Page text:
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Halle Berry recently wrote a tribute to an icon and her role model, Sidney Poitier, that was published in Variety. Halle met Sidney while working on the 1999 film Introducing Dorothy Dandridge. Halle said that she has always felt connected to Sidney since seeing Guess Who’s Coming to Dinner as a child. She wrote that, despite being starstruck every time she saw Sidney, he was always gracious and dropped a few words of wisdom. Halle realized that Sidney reminded her of her father in many ways and that is what drew her to him. Below are a few more highlights from Variety:
Sidney’s impact on me did not end there. Over the years, I looked to him as a sterling example, as a template of manhood and all that is honorable. I was just 4 when my parents separated, when my father’s alcoholism upended our family. As imperfect as my dad was, as deep of a wedge as his fury drove between us, I loved him, missed him, longed to have him close. In my mind’s eye, and in my father’s absence, Sidney epitomized what a man should be: unflappable and courageous, eloquent and proud, charming and handsome. He even physically resembled my father. I wasn’t yet born in 1964 when Sidney became the first Black man to win an Academy Award for best actor for his role in “Lilies of the Field.” But years later, when I witnessed the moment in a Black History class, I could not look away. Sidney’s grace and poise, the intention with which he spoke, the dignified way he carried himself — all of it resonated with me. Though I hadn’t met him, and did not dream that I ever would, I felt strongly connected to him.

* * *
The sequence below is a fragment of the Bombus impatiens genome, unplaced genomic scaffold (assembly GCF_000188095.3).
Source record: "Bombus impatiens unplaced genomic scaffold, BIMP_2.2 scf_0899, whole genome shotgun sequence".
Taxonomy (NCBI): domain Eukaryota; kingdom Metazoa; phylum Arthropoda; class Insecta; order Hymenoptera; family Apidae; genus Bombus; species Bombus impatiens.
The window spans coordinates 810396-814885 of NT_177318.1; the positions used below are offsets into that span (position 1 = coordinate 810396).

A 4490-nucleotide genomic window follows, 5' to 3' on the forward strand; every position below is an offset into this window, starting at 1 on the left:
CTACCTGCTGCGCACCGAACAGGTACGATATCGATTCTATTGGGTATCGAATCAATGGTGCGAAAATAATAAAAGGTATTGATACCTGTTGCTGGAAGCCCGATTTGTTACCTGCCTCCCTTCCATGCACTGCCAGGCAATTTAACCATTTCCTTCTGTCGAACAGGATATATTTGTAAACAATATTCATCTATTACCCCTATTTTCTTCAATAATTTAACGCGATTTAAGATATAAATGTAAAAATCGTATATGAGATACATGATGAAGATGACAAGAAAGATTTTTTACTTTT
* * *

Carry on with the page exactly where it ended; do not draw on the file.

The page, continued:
Sidney selected his roles carefully. In a nation that routinely demonized Blacks both on-screen and off, and in a media landscape that showed little respect for our humanity, he knew he did not have the luxury of playing characters that would further denigrate us. “It’s a choice, a clear choice,” he once said in an interview. “If the fabric of the society were different, I would scream to high heaven to play villains and to deal with different images of Negro life that would be more dimensional. But I’ll be damned if I do that at this stage of the game.” For that stance, and as the civil rights movement took a more defiant turn in the late 1960s, he received criticism even from some in his own community. Yet I respected his choices. He intended to present our people with the same dignity he strode through the world with. He relied only on his own moral compass, on his own sense of how to best use his gift. “I did not go into the film business to be symbolized as someone else’s vision of me,” he once said. His artistic choices were his way of raising his voice.
Years after I admired …read more
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